*UT culm - UT tran** =+ 26.15 s (vs. +26.4s at 5.1.8)*

*H culm - H tran **= 0.0164’ (vs. 0.0164’ at 5.1.9)*

*SDEV **= 0.23 NM (0.8’ on Lon)*

*Method Validity time span (16h11m - 17h04m : OK)*

*Many Body Fix Method** : From the LAN fix and at the LAN time get a Many Body Fix at*

*N37°11.3’ / W070°12.2’**, and SDEV = 0.22 NM.*

*The Many Body Fix is only 34 meters - i.e. less than 120 ft - from the LAN fix.*

*17h Fix** at N37°09.8’ W070°11.4’*

*RESULTS FROM THE FICTITIOUS DATA SET*__ __

*UT tran = 16h37m29.9s **and Fictitious LAN fix at N37°12.6’ / W070°12.0’*

*UT culm - UT tran** =+ 00.000 s (lucky me !!)*

*H culm - H tran **= 0.0000’ *

*SDEV **= 0.246’ NM (0.9’ on Lon)*

*Method Validity time span (16h11m - 17h03m : OK)*

*Many Body Fix Method** : From the Fictitious LAN fix and at the LAN time get a Fictitious Many Body Fix at N37°12.6’ / W070°12.0’, and SDEV = 0.240 NM.*

*The fictitious Many Body Fix is only 22 meters - i.e. less than 71 ft - from the Fictitious LAN fix.*

*Fictitious 17h Fix** at N37°12.6’ W070°11.2’*

As per **4.0.1.3 **and to derive our **Real world position** from our Fictitious Data set results:

UT tran = UT culm of the Fictitious Data set. Hence : **UT tran = 16h37m29.9s** . And:

The Fictitious Lan Fix gives the Latitude at the time of the First Observation. To get the Real World Latitude at UT tran, we need to DR the Fictitious Lan Fix Lat during a time interval equal to (UT tran - UT 1^{st} observation).

In the Real World and with ** (NS) -3.9848 kt **the ship Latitude has decreased as follows:

- Between the 1^{st} Observation and (UT tran) : (16h37m29.9s - 16h17m20s ) * 3.9848 = -1.3382 ’

Hence the **Real World Latitude at UT culm is equal to: N 37°11.3’**

- Between the 1^{st} Observation and 17:00 : (17h00m00s - 16h17m20s ) * 3.9848 = -2.8336 ’

Hence the **Real World Latitude at 17h00m00s is equal to: N 37°09.8’**

**Comparison between Real World positions derived from (1) the Real World Data set and (2) the Fictitious Data set :**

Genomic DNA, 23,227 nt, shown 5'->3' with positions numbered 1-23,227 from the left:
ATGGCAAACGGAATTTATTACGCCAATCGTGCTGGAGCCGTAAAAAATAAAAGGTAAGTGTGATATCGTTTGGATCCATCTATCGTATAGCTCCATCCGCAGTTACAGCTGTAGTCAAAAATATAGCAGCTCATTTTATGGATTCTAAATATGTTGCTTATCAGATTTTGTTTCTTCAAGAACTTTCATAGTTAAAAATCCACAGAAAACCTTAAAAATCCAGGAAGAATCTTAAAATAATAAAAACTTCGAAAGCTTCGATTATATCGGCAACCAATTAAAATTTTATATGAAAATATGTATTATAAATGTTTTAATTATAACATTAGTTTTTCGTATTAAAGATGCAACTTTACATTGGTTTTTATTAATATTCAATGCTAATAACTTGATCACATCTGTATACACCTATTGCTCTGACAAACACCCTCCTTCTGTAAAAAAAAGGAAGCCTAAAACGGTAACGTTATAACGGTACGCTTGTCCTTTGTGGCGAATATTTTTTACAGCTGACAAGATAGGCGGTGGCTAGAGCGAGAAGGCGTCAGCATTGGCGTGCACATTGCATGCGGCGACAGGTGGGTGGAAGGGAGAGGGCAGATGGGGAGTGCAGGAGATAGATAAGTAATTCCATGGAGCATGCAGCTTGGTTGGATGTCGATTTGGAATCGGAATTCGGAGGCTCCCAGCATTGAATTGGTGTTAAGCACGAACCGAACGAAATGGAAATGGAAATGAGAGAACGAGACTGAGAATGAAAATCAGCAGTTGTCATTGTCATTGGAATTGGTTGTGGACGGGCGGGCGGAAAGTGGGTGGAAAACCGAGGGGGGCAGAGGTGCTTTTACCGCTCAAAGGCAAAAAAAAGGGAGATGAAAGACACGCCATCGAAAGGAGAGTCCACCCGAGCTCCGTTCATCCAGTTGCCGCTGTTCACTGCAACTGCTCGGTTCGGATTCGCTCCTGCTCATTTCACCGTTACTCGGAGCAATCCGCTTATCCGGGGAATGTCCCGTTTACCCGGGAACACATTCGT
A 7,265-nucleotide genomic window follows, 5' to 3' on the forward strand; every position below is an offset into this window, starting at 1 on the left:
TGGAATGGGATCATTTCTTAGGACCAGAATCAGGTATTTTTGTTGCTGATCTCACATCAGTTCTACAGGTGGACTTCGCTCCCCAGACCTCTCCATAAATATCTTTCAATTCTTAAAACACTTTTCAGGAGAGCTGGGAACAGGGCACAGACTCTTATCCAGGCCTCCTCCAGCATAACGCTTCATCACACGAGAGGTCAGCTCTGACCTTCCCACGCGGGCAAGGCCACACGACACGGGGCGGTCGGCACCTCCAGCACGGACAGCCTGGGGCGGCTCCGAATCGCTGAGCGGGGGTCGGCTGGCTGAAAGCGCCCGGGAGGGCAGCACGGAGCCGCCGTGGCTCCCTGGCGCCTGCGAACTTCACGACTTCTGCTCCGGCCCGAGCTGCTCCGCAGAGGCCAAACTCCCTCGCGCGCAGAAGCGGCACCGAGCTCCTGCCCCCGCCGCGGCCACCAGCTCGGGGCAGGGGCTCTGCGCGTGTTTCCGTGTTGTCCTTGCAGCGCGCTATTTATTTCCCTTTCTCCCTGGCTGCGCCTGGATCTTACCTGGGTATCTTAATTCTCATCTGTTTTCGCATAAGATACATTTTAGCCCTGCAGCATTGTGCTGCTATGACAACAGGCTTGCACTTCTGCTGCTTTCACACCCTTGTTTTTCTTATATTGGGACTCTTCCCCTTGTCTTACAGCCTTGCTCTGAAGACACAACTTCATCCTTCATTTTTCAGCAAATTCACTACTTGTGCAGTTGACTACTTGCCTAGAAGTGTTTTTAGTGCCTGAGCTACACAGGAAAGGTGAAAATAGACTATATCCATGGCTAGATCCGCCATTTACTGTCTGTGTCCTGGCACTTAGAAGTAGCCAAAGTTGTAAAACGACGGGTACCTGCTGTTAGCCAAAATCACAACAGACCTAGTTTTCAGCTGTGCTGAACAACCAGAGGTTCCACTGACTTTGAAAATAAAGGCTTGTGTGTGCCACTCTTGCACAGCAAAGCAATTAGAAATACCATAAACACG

**The overall results are almost identical:**

*(1) **- UT tran = 16h37m30.7s **and LAN fix at N37°11.3’ / W070°12.2’*

*The Many Body Fix is only 34 meters - i.e. less than 120 ft - from the LAN fix.*

*17h Fix** at N37°09.8’ W070°11.4’*

*(2) **- UT tran = 16h37m29.9s **and LAN fix at N37°11.3’ / W070°12.0’*

*The Many Body Fix is only 22 meters - i.e. less than 75 ft - from the LAN fix.*

*17h Fix** at N37°09.8’ W070°11.3’*

*As we could expect, the Fictitious Data set LAN Fix is even closer from the many-body Fix (22 m vs. 34 m). **Only a mathematical check, and absolutely no navigational significance whatsoever.*

*******

Peter, if you could derive your own fictitious LAN fix position from the Fictitious Data set here-above and see how it now compares with your own Fictitious many-body fix derived from it, that would be great.

I am almost sure that from this now quite symmetrical Fictitious Data set your 2nd order regression will perform even better.

To make things easier onto you: again this Fictitious Data set is as follows, with ship East speed at *+1.6514 kt with current equal 0.0000 kt*

**1 -** 16:17:20 / 72°28.5000' **2 -** 16:22:40 / 72°44.1026' **3 -** 16:36:45 / 73°02.5531' **4 -** 16:39:15 / 73°02.8668' **5 -** 16:51:25 / 72°46.4602' **6 -** 16:56:20 / 72°32.5939'

Give a try ?

*Hint *: you need to "use" both a constant Latitude Navigator (rather easy to "enter") but also a Fictitious Sun with a constant declination equal to Dec at 16:17:20. This one might be a bit more delicate to "enter".

Thanks in advance for your results and Best Local Apparent Noon Regards,

Antoine